WHY WE BECOME WITCHES by Kate Motzenbacker and Sal Nicolazzo

I will say right off the bat that this is probably my favorite show from the 2017 Fringe, and I urge everyone who appreciates wit, intelligence and a generosity of spirit to see it.  Adapated from Lolly Willowes, a 1926 novel by Syvia Townsend Warner, this 40 minute gem presents us with the wonderful character of "Aunt Lolly," wonderfully played by Lisa K. Wyatt in a thrillingly brilliant staging by Kate Motzenbacker (who also co-adapted it.)  Aunt Lolly is a woman in early 20th century England who "wakes up" at 47 to find herself a spinster aunt living with her portentous brother and his family, helping to raise his children, and entirely taken for granted. She has become in essence a non-person with no prospects. That's when she takes matters into her own hands and makes a move that promises her a liberation of spirit, even as her brother does everything in his power to block it. This is a one person show that feels populated by an entire world that Ms. Wyatt and Ms. Motzenbacker bring powerfully and delightfully to life. It also provides yet another example of why the Fringe is so important, since this show defies marketing labels almost as completely as it lays claim to our lasting attention.

THE LADIES IN WAITING: The Judgement of Henry VIII by James Cougar Canfield 

I saw a friend outside the Stephanie Feury Studio after this show, and she said with an ecstatic expression on her face: "Can you believe how great that was?"  I nodded politely and said, "Yes, very good," but the truth is, I was bored. There were some standout performances from the actresses playing the victims of Henry VIII's cruelty, especially Jennifer Haining as Anne of Cleves and Wendy K. Skuse as Anne Boleyn (but those were also the best-written roles). The author James Cougar Canfield also plays the lead, and he does so in workout sweats. The result is neither royal enough nor inventive enough. Canfield seems like basically a nice guy, which Henry VIII definitely wasn't. The result is big on bombast but low on charisma. Nothing is really at stake. The women say that it is their turn to pass judgment on Henry - an interesting idea, but Canfield doesn't take it anywhere. Henry doesn't care what these women have to say in death any more than he did in life, and he doesn't give a damn about the consequences. For me, Canfield's performance exemplifies everything that leaves me cold about British acting - all form, no substance. A major disappointment for me, though, as I said, others felt differently.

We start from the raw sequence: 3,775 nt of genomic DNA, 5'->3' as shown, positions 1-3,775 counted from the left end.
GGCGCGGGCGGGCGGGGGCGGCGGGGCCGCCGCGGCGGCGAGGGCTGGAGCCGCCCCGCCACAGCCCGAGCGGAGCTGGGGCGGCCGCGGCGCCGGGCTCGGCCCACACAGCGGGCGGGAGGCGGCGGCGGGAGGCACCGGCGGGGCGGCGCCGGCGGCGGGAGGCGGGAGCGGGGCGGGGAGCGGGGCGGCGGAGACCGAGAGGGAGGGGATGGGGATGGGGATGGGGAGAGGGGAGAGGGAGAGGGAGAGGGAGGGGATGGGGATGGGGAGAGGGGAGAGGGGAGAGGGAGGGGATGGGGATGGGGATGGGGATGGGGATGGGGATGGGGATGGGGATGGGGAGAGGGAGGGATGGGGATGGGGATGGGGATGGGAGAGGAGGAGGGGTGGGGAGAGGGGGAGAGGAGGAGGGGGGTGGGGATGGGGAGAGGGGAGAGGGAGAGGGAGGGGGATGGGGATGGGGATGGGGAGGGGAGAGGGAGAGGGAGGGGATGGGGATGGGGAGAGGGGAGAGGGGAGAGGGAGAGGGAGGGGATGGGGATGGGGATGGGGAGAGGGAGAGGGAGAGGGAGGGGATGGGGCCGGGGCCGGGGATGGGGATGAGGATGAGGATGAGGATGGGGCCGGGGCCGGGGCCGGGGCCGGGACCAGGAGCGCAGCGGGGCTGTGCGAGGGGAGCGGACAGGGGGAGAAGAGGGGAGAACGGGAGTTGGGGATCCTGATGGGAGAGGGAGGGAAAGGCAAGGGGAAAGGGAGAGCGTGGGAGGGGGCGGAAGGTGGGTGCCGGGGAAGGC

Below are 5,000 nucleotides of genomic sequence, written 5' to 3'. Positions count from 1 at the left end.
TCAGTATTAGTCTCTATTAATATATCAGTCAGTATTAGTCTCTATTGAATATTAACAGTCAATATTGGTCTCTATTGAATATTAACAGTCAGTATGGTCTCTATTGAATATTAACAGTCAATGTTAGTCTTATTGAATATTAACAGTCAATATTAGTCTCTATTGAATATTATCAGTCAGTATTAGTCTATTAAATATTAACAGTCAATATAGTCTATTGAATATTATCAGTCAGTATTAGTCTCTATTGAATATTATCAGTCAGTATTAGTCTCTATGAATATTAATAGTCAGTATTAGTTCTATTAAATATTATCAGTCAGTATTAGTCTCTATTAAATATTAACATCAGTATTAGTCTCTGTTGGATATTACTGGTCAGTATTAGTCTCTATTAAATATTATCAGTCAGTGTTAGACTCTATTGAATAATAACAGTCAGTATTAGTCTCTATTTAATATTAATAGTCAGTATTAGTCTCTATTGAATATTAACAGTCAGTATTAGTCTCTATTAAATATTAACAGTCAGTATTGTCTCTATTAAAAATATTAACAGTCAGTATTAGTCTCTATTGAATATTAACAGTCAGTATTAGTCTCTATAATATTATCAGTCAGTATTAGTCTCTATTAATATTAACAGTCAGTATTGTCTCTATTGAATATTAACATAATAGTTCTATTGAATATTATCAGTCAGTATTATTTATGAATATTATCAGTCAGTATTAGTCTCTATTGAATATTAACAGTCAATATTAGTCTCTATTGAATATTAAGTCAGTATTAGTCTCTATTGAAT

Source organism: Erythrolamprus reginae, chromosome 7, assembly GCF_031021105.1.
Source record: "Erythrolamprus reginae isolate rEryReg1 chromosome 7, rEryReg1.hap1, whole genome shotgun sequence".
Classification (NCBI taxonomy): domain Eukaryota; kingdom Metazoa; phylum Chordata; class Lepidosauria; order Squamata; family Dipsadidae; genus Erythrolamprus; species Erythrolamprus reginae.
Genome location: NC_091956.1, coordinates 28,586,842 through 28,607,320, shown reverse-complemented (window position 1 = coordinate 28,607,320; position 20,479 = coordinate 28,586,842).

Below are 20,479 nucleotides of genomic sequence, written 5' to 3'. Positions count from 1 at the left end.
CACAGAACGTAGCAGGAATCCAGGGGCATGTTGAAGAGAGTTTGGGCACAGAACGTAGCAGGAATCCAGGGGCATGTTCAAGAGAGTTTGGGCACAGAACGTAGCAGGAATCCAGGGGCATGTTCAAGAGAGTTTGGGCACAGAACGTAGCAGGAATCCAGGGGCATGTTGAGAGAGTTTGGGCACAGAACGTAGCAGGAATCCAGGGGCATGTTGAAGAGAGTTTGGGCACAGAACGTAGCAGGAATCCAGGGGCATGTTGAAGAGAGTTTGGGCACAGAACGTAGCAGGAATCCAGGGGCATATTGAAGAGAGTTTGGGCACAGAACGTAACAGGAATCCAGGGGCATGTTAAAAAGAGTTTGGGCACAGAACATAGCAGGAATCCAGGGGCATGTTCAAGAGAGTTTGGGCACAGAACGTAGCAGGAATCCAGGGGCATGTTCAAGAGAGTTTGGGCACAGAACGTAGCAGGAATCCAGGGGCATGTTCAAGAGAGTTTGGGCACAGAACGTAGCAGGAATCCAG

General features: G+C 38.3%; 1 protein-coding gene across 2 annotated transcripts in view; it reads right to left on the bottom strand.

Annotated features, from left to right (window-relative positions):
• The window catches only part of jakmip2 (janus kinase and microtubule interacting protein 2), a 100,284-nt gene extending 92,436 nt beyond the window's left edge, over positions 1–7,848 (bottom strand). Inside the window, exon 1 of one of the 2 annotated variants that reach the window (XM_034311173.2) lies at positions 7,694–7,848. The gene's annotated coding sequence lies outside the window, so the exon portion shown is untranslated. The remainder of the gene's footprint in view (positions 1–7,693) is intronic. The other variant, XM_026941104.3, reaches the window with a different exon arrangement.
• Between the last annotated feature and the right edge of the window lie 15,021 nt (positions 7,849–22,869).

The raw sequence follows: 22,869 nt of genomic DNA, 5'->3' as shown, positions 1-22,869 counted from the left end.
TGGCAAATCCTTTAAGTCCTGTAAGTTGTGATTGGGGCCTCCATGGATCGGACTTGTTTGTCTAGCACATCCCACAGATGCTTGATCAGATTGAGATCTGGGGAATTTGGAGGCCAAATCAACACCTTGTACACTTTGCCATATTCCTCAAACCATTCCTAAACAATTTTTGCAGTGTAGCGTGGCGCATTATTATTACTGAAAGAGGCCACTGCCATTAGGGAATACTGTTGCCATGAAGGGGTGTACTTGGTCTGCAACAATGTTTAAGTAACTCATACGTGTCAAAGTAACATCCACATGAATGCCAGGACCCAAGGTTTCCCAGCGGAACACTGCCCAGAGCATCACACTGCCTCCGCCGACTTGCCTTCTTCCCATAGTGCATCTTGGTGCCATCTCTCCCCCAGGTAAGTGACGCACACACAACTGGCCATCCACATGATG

ROUGHLY HAMLET, adapted from Shakespeare's play by Micah Watterson

The publicity for this show describes it as "a fast-paced reimagining of one man's struggle to escape being trapped in his own mind, as he strives to make one single but very important decision, to be or not to be." That might make sense in some hypothetical other play, but it certainly has no bearing on the performance I saw. Dressed in a cheap blazer and trousers and wearing a red tie and red sneakers, Watterson seems most like a temp worker at a large corporation who is either having a fit of some kind or is intellectually jacking off during his break. I don't understand why he felt the need to create this cerebral burlesque from what is possibly the greatest play ever written. I definitely don't understand the red tie and sneakers. I can honestly say that there wasn't one single moment when I felt that Watterson had an idea that shed any light on the play or when I was glad I was there. It's possible that Watterson was inspired by Alan Cumming's one-man version of Macbeth.  (I use the word "inspired" very loosely here.) If that was indeed the case, then no, that was simply wrong-headed. Okay, break over, Micah. Now get back to work.

NORMAL by Anthony Neilson, Directed by David Mancini